Three parts of a paragraph (part 4) with practice activities Unity and Coherence

Lesson 7: Unity practice activities
Coherence practice activities (repetition of key nouns, consistent pronouns, transition signals) 

Lesson 8: Logical order with practice activities.

Supporting details: Facts, Quotations, and Statistics

Lesson 9: Facts v Opinions

Lesson 10: What is plagiarism and how to avoid it

Lesson 11: Citing sources

Lesson 12: Incorporating direct quotations

Lesson 13: Reporting verbs and phrases. Punctuating direct quotations Sentence Structure

Lesson 14: Independent and Dependant clauses

Lesson 15: Simple sentences with practice activities.

Compound sentences with practice activities

Lesson 16: Complex Sentences. Compound complex sentences

Lesson 17: Sentence types and writing style

Lesson 18: Course Review

Lesson 19: Mid-term exam preparation

Lesson 20: Mid-term exam

From Paragraph to Essay

Lesson 21: Three parts of an essay with practice activities. The Introductory paragraph with practice activities

Lesson 22: Thesis statements. Body paragraph with practice activities (logical division of ideas)

Lesson 23: The concluding paragraph. Essay Outlining practice activities

Lesson 24: Writing practice and peer review Causes and Effect Essays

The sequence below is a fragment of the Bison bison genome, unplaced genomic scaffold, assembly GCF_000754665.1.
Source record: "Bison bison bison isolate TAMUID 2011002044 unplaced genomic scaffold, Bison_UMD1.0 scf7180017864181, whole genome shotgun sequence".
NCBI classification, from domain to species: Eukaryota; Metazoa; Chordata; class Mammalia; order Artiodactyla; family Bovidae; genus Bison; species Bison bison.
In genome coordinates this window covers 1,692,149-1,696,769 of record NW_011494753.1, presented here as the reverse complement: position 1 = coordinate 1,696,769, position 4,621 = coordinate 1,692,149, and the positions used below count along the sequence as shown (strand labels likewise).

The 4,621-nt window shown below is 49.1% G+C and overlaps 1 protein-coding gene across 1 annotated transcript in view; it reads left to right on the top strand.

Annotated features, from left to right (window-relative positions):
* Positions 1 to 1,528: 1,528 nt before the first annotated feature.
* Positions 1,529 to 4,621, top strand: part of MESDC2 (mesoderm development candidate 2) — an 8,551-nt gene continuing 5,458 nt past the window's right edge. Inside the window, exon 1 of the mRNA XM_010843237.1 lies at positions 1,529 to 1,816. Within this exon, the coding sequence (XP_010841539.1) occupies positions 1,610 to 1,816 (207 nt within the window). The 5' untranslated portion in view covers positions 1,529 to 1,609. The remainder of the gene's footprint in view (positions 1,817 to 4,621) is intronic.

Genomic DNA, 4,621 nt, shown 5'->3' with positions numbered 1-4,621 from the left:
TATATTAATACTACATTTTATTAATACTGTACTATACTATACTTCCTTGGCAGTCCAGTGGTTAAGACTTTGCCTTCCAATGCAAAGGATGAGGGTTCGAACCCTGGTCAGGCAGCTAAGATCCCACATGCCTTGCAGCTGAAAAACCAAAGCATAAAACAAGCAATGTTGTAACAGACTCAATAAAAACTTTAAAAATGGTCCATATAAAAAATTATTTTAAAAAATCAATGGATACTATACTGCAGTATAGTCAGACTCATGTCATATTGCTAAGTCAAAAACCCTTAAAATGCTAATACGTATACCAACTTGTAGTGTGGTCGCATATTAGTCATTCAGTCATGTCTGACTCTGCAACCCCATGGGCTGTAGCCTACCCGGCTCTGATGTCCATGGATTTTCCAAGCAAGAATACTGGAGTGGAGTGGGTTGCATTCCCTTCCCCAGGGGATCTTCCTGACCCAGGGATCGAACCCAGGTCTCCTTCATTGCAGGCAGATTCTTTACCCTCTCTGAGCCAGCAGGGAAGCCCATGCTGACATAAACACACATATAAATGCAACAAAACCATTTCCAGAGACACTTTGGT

Lesson 25: Organization for a Cause/Effect essay. Block organization v Chain Organisation (part 1)

Lesson 26: Block organization v Chain Organisation (part 2). Cause/Effect signal words and phrases

Lesson 27: Writing practice (with peer review) Argumentative Essays

Lesson 28: Organisation of Comparison/Contrast essays. Comparison and contrast signal words

Lesson 29: Comparison and contrast signal words (practice activities) Writing practice activities (with peer review)

Argumentative Essays

Lesson 30: Organisation of argumentative essays. The introductory paragraph and the Thesis Statement.

Lesson 31: Plagiarism v paraphrasing: What is the difference?

Citing sources. Introduction to MLA. 1

Lesson 32: Course review and exam preparation.

Lesson 33: Final Exams